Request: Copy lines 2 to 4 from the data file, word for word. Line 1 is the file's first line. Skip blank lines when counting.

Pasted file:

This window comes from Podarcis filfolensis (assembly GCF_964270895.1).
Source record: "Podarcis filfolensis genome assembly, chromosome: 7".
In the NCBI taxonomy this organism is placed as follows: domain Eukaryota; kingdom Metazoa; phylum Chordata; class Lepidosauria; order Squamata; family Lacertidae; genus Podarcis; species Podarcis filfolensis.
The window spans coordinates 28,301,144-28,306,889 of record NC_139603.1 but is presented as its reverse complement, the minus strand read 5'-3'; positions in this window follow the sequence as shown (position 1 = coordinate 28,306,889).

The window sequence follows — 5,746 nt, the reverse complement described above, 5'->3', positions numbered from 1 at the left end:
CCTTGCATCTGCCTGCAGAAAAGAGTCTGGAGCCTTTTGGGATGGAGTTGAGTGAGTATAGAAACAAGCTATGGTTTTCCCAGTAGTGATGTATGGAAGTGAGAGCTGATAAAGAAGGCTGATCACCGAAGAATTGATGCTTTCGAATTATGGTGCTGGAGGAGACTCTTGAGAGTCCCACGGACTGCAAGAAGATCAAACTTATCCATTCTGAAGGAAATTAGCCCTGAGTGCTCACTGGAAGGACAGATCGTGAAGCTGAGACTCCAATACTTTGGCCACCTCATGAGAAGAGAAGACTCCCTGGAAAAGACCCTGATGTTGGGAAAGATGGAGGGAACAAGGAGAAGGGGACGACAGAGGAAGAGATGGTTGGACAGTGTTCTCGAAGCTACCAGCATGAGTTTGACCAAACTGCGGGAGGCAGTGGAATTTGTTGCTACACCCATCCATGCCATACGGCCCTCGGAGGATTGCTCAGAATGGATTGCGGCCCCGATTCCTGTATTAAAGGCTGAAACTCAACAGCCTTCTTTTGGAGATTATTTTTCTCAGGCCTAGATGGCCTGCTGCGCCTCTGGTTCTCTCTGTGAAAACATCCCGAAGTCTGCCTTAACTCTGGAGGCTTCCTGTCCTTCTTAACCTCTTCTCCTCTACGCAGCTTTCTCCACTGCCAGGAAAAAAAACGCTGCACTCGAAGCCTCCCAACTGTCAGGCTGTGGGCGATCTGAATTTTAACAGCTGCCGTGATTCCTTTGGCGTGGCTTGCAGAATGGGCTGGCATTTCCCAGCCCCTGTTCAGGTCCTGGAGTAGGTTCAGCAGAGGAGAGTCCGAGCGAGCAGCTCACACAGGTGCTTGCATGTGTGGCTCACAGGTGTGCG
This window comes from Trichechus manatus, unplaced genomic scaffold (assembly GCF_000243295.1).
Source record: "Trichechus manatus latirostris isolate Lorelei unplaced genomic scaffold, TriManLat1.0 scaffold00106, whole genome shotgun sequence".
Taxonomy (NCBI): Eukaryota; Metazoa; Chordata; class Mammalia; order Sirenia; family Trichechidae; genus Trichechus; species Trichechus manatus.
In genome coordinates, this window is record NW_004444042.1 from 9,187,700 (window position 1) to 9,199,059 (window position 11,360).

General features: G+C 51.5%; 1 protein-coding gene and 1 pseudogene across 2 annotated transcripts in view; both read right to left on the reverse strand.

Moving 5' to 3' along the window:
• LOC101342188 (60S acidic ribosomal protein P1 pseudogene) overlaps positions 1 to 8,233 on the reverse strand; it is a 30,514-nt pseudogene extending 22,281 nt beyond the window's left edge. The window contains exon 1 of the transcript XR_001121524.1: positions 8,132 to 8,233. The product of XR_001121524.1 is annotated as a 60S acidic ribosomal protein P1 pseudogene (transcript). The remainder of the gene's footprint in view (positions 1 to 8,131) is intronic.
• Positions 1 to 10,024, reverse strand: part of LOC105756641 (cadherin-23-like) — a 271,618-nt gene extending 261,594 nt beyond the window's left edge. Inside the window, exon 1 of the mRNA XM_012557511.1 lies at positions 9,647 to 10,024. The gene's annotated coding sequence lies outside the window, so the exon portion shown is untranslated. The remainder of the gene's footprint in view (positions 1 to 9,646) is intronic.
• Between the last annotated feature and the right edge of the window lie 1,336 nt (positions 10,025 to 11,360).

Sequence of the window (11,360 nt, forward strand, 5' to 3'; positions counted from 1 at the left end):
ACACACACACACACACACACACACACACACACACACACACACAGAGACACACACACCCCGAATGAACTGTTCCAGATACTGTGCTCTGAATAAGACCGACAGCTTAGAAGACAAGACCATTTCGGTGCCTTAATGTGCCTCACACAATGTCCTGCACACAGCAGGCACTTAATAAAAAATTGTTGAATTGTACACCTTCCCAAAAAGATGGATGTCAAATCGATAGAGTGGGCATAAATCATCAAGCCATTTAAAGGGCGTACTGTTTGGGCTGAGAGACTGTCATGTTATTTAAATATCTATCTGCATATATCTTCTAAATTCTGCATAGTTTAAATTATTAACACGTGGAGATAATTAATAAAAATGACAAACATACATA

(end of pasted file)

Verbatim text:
Source record: "Podarcis filfolensis genome assembly, chromosome: 7".
In the NCBI taxonomy this organism is placed as follows: domain Eukaryota; kingdom Metazoa; phylum Chordata; class Lepidosauria; order Squamata; family Lacertidae; genus Podarcis; species Podarcis filfolensis.
The window spans coordinates 28,301,144-28,306,889 of record NC_139603.1 but is presented as its reverse complement, the minus strand read 5'-3'; positions in this window follow the sequence as shown (position 1 = coordinate 28,306,889).